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  • $\begingroup$ Ok something’s occurred to me from further research. There’s no real feasible way to ionise a substance so perfectly that there aren’t electrons near all the ions, and so in my conception, the antigravity effect would be cancelled out anyway cos you just can’t remove the electrons like that. But I still want the change to be thermally induced. Maybe those properties only appear under heat? I’m unsure, and am gonna add this as an addenum question. $\endgroup$ – Locaq May 14 at 20:08
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Skeptical about antigravity.

I already bought muons and heavy counterparts of nucleons. I am ok with other ones.

I buy the heavy matter. I like the stable superheavys because everyone likes that. The unstable light ones is a cool ramification; OK with that.

As Dutch points out you need some other route than supernovas to get this stuff. Possibly it is from another dimension or created artificially?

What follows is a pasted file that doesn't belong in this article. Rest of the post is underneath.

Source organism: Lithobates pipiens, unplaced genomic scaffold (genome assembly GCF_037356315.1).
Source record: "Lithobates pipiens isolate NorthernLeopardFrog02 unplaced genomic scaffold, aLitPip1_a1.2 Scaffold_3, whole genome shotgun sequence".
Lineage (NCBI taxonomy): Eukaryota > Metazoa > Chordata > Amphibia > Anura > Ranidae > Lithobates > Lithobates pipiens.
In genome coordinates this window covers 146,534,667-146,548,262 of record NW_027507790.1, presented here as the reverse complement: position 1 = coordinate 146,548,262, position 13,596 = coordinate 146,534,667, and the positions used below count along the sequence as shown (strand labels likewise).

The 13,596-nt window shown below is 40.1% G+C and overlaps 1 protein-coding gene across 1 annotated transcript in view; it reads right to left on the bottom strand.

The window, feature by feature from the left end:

But I am not with you on the jump to antigravity and that is your question. How do more massive particles counter gravity? Mass and space team up to make gravity. Gravity does not care about electrical charge as far as I know.

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  • $\begingroup$ The antigravity is a whole different characteristic from the greater mass. The greater mass is solely so that these hypothetical elements occupy a different part of the periodic table than the normal elements and can have differing properties - the ability to have huge atomic numbers means my madeup elements don’t have to share properties with any real ones. The antigravity is the soft part, like I said. $\endgroup$ – Locaq May 14 at 18:07